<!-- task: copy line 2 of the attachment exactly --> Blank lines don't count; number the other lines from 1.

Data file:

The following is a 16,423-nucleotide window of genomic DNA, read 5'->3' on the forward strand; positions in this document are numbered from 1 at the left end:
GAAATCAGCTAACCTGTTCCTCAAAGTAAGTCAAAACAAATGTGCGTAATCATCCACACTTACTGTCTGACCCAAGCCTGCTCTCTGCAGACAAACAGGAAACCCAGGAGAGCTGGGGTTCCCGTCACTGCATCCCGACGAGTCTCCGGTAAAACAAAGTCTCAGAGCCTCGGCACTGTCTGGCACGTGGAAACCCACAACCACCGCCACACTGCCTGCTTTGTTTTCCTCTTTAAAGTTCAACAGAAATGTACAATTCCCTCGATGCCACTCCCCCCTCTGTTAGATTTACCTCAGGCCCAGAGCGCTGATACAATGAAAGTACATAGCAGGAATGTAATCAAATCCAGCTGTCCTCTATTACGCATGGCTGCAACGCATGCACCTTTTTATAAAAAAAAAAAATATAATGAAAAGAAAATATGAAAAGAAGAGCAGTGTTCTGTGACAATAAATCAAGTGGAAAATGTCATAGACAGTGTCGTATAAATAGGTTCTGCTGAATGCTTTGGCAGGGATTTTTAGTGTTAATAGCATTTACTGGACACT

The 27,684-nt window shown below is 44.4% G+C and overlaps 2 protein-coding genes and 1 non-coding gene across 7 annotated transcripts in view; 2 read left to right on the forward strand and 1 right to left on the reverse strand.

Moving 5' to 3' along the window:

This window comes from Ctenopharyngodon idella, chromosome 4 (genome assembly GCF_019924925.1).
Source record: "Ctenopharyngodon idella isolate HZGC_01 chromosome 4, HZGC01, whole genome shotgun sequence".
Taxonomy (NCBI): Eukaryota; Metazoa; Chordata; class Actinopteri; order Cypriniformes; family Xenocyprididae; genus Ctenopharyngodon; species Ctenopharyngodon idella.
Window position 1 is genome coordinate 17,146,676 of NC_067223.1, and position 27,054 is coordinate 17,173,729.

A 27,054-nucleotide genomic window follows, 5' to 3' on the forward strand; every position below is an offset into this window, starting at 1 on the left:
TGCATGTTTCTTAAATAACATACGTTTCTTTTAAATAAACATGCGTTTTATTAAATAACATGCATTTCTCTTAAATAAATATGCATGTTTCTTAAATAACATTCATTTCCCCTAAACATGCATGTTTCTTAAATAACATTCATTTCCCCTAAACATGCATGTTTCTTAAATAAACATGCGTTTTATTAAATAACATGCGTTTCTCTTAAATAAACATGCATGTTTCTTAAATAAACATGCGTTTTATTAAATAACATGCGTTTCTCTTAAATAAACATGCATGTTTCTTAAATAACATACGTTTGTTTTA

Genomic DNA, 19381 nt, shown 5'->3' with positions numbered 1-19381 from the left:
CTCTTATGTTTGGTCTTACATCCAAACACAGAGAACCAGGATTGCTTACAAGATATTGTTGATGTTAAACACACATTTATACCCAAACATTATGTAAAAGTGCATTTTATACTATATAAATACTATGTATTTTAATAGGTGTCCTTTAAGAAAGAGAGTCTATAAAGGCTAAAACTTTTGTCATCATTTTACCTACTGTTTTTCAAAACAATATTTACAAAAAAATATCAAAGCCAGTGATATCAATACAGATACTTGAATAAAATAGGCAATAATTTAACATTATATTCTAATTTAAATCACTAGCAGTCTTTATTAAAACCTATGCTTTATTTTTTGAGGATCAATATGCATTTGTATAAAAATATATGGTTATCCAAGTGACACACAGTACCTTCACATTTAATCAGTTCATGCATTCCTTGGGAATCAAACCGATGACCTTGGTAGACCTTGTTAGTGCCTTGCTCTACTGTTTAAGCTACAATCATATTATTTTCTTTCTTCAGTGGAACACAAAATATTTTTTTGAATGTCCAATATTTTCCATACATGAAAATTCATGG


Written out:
GAAATCAGCTAACCTGTTCCTCAAAGTAAGTCAAAACAAATGTGCGTAATCATCCACACTTACTGTCTGACCCAAGCCTGCTCTCTGCAGACAAACAGGAAACCCAGGAGAGCTGGGGTTCCCGTCACTGCATCCCGACGAGTCTCCGGTAAAACAAAGTCTCAGAGCCTCGGCACTGTCTGGCACGTGGAAACCCACAACCACCGCCACACTGCCTGCTTTGTTTTCCTCTTTAAAGTTCAACAGAAATGTACAATTCCCTCGATGCCACTCCCCCCTCTGTTAGATTTACCTCAGGCCCAGAGCGCTGATACAATGAAAGTACATAGCAGGAATGTAATCAAATCCAGCTGTCCTCTATTACGCATGGCTGCAACGCATGCACCTTTTTATAAAAAAAAAAAATATAATGAAAAGAAAATATGAAAAGAAGAGCAGTGTTCTGTGACAATAAATCAAGTGGAAAATGTCATAGACAGTGTCGTATAAATAGGTTCTGCTGAATGCTTTGGCAGGGATTTTTAGTGTTAATAGCATTTACTGGACACT